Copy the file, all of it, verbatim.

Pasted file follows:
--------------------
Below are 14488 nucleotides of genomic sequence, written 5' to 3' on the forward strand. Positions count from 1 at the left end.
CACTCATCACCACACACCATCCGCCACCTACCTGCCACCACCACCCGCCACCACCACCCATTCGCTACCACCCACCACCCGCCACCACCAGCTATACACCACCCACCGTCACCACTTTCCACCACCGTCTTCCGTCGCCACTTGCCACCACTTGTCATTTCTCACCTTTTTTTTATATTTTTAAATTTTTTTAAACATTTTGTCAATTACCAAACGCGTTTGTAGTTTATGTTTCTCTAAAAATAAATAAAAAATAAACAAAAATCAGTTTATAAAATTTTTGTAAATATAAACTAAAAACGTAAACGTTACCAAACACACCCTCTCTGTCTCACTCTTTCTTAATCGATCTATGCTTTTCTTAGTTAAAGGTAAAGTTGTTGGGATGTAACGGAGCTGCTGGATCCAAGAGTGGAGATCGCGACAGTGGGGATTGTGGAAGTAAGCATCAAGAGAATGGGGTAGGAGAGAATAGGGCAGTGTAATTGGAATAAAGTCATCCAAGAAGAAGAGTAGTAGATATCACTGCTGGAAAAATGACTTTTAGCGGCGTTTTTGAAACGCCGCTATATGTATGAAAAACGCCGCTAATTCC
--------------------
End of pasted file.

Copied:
Below are 14488 nucleotides of genomic sequence, written 5' to 3' on the forward strand. Positions count from 1 at the left end.
CACTCATCACCACACACCATCCGCCACCTACCTGCCACCACCACCCGCCACCACCACCCATTCGCTACCACCCACCACCCGCCACCACCAGCTATACACCACCCACCGTCACCACTTTCCACCACCGTCTTCCGTCGCCACTTGCCACCACTTGTCATTTCTCACCTTTTTTTTATATTTTTAAATTTTTTTAAACATTTTGTCAATTACCAAACGCGTTTGTAGTTTATGTTTCTCTAAAAATAAATAAAAAATAAACAAAAATCAGTTTATAAAATTTTTGTAAATATAAACTAAAAACGTAAACGTTACCAAACACACCCTCTCTGTCTCACTCTTTCTTAATCGATCTATGCTTTTCTTAGTTAAAGGTAAAGTTGTTGGGATGTAACGGAGCTGCTGGATCCAAGAGTGGAGATCGCGACAGTGGGGATTGTGGAAGTAAGCATCAAGAGAATGGGGTAGGAGAGAATAGGGCAGTGTAATTGGAATAAAGTCATCCAAGAAGAAGAGTAGTAGATATCACTGCTGGAAAAATGACTTTTAGCGGCGTTTTTGAAACGCCGCTATATGTATGAAAAACGCCGCTAATTCC